The manipulative/instrumental approach assumes the audience is passive, easily manipulated and unquestioning of the media message this is rather dated view and may only really apply in the old forms of media and not a view that can be made about audiences in the New media era. Audiences can be more selective now and view differing opinions from many sources before drawing conclusions and opinions. Even more fascinating is the rise in citizen journalism which sees the audiences reporting the news. The manipulative/instrumental view also sees the motivation of the media as spreading dominant ideals from the top however given the vast amount of choice within the free media now it is very much that the owners need to appeal to what the audiences want in order to attract profit and survive in the media world.
This view further ignores the controls that are now in place by law and authortive bodies to stop and prevent news being one-sided and biased.
Before we go into approach number two let’s just have a recap of the philosophy of hegemony.
The second approach is similar to the manipulative approach in its supporting of a capitalist society and power control but it sees the media as not controlled by the owners but more that the owners ideology is believed deeply and spread by the middle class editors and journalist of the media in order to protect their own interests of employment. This is supported by the Glasgow Media Group (http://www.glasgowmediagroup.org) a research organisation looking into media effects. It recognised that sometimes the editors and journalists produce stories that go against the dominant ideology but this is motivated only with attracting viewers and ultimately protects their own interests. This explains how there is a range of media stories. Therefore the hegemonic approach sees the media as gatekeeping or agenda setting based on dominant ideologies but controlled not by the owners but by the middle managers who are already invested in the dominant ideology. Owen Jones a Guardian journalist published the statistics of who and what made up the media, he found that 51% of top journalist were private school educated compared with 7% of the population. 94% are white, 55% are men and only 19% of top journalist went to comprehensive school compared with 90% of their readers. Jones described the media as a privileged ‘closed shop’.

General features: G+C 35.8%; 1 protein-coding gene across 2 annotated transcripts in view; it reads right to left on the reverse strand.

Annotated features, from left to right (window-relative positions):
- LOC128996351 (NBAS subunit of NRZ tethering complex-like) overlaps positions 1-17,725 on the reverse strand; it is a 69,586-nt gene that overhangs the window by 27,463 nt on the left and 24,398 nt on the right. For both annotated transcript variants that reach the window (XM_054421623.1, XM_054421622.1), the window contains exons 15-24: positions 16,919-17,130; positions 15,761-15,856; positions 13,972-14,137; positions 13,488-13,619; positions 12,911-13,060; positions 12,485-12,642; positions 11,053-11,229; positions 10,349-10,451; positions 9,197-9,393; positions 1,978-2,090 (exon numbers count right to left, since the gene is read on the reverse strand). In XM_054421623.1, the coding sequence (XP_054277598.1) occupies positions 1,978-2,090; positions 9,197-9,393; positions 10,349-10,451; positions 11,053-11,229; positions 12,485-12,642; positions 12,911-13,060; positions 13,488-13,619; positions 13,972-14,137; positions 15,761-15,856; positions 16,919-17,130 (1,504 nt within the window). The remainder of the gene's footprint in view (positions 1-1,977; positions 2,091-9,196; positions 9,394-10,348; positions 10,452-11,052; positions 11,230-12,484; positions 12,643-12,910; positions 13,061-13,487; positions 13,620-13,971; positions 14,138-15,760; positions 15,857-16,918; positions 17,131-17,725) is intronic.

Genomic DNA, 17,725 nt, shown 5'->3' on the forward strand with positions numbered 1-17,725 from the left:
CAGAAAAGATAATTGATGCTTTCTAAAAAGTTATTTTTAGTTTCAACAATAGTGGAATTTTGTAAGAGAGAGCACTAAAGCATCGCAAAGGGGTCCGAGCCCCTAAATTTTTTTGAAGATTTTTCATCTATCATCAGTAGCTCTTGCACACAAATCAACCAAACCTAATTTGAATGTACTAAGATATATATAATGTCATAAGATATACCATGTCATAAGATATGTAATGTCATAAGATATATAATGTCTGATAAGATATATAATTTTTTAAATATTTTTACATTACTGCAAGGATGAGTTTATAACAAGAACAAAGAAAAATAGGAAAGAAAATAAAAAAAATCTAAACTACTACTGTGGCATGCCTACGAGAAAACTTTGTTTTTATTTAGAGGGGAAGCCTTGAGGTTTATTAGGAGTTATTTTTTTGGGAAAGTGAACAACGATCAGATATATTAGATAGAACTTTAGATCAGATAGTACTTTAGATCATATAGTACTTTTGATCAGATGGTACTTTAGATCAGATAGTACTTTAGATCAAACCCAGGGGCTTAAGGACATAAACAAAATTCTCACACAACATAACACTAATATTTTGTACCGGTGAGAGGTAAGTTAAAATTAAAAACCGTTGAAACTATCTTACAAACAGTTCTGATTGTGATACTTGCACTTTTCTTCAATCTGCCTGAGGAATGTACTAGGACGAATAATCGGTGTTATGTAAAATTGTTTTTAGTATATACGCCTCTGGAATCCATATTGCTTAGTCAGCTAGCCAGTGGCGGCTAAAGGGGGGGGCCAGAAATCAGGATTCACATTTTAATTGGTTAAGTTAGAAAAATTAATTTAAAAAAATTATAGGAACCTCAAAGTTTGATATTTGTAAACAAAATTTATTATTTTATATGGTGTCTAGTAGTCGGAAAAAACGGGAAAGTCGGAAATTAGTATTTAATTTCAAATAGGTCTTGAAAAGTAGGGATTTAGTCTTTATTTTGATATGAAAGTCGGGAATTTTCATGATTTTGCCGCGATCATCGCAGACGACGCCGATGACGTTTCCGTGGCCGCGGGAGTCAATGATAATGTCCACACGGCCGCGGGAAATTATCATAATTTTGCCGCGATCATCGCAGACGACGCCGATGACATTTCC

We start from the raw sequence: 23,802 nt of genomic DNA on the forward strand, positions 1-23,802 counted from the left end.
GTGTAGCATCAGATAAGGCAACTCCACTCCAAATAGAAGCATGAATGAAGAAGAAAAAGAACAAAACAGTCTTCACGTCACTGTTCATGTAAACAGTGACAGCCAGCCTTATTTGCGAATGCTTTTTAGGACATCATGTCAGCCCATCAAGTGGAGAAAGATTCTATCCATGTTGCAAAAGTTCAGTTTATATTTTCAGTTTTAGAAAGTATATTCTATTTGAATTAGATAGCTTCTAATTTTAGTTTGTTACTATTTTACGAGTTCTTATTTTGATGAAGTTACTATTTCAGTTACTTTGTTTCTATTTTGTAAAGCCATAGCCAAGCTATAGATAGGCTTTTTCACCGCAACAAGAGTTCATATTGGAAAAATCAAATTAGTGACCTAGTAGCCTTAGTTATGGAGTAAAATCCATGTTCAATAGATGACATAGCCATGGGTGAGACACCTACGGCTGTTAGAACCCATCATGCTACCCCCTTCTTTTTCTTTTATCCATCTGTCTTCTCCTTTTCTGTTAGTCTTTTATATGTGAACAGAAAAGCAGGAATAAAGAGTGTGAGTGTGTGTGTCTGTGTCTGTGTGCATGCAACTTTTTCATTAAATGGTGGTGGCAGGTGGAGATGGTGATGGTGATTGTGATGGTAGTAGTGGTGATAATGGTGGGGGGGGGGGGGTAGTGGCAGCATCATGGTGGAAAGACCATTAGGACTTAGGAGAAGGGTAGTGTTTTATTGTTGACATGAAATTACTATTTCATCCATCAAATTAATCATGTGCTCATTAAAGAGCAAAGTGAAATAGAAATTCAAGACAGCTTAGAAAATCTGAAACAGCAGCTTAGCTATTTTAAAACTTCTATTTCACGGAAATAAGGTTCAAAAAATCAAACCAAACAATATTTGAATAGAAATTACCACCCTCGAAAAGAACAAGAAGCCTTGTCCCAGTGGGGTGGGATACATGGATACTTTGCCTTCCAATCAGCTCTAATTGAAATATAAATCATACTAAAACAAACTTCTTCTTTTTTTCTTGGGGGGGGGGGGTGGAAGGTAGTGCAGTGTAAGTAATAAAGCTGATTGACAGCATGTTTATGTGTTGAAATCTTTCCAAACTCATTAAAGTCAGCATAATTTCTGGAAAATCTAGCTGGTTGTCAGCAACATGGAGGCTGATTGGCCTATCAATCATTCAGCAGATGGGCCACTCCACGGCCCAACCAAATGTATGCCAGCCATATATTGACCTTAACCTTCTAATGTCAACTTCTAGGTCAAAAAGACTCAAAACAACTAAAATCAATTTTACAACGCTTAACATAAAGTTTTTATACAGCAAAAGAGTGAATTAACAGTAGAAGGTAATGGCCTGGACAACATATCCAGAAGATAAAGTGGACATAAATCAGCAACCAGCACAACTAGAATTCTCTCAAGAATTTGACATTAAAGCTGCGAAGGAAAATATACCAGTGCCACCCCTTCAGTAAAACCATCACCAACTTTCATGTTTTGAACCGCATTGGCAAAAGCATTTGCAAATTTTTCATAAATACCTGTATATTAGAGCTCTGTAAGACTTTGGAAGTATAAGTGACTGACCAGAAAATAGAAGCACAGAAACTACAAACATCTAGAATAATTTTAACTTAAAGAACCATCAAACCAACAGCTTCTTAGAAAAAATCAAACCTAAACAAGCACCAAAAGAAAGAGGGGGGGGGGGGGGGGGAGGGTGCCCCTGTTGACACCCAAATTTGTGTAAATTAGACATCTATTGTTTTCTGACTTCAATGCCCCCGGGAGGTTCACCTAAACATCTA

This view underestimates the the power and influence of owners such as Rupert Murdoch who have been known to sack managers and editors who oversee the line. The approach still views audiences as passive and manipulated again this approach is therefore dated when we consider the interactivity of the new media.